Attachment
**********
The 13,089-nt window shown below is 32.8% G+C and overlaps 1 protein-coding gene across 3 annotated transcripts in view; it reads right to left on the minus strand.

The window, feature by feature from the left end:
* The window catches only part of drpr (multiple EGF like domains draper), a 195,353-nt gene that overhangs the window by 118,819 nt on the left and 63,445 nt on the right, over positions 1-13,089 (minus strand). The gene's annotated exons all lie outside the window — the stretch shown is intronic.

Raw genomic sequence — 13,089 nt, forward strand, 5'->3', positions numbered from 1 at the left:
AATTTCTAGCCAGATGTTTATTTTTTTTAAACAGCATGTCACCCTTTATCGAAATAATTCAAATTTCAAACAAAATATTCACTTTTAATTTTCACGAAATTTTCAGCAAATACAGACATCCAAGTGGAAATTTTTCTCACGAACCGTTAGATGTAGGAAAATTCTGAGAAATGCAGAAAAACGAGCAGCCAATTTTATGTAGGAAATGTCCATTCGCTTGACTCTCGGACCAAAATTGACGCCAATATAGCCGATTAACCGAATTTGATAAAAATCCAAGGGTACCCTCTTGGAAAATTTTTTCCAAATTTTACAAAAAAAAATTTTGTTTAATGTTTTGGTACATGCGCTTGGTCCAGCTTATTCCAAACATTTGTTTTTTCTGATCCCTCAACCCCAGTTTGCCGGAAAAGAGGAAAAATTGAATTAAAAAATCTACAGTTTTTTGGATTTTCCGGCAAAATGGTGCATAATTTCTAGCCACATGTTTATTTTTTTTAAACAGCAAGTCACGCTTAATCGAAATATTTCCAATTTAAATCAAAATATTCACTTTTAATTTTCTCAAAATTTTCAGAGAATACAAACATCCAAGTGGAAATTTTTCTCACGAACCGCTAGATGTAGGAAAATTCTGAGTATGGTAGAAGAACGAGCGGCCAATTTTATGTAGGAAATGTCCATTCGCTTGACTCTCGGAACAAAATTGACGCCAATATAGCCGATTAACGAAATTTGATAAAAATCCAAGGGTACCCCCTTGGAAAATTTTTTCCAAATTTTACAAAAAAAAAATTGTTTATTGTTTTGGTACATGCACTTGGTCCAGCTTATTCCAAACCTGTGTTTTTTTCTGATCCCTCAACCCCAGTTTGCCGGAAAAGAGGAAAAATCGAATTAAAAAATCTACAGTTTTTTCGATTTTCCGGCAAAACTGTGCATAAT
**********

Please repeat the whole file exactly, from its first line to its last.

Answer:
The 13,089-nt window shown below is 32.8% G+C and overlaps 1 protein-coding gene across 3 annotated transcripts in view; it reads right to left on the minus strand.

The window, feature by feature from the left end:
* The window catches only part of drpr (multiple EGF like domains draper), a 195,353-nt gene that overhangs the window by 118,819 nt on the left and 63,445 nt on the right, over positions 1-13,089 (minus strand). The gene's annotated exons all lie outside the window — the stretch shown is intronic.

Raw genomic sequence — 13,089 nt, forward strand, 5'->3', positions numbered from 1 at the left:
AATTTCTAGCCAGATGTTTATTTTTTTTAAACAGCATGTCACCCTTTATCGAAATAATTCAAATTTCAAACAAAATATTCACTTTTAATTTTCACGAAATTTTCAGCAAATACAGACATCCAAGTGGAAATTTTTCTCACGAACCGTTAGATGTAGGAAAATTCTGAGAAATGCAGAAAAACGAGCAGCCAATTTTATGTAGGAAATGTCCATTCGCTTGACTCTCGGACCAAAATTGACGCCAATATAGCCGATTAACCGAATTTGATAAAAATCCAAGGGTACCCTCTTGGAAAATTTTTTCCAAATTTTACAAAAAAAAATTTTGTTTAATGTTTTGGTACATGCGCTTGGTCCAGCTTATTCCAAACATTTGTTTTTTCTGATCCCTCAACCCCAGTTTGCCGGAAAAGAGGAAAAATTGAATTAAAAAATCTACAGTTTTTTGGATTTTCCGGCAAAATGGTGCATAATTTCTAGCCACATGTTTATTTTTTTTAAACAGCAAGTCACGCTTAATCGAAATATTTCCAATTTAAATCAAAATATTCACTTTTAATTTTCTCAAAATTTTCAGAGAATACAAACATCCAAGTGGAAATTTTTCTCACGAACCGCTAGATGTAGGAAAATTCTGAGTATGGTAGAAGAACGAGCGGCCAATTTTATGTAGGAAATGTCCATTCGCTTGACTCTCGGAACAAAATTGACGCCAATATAGCCGATTAACGAAATTTGATAAAAATCCAAGGGTACCCCCTTGGAAAATTTTTTCCAAATTTTACAAAAAAAAAATTGTTTATTGTTTTGGTACATGCACTTGGTCCAGCTTATTCCAAACCTGTGTTTTTTTCTGATCCCTCAACCCCAGTTTGCCGGAAAAGAGGAAAAATCGAATTAAAAAATCTACAGTTTTTTCGATTTTCCGGCAAAACTGTGCATAAT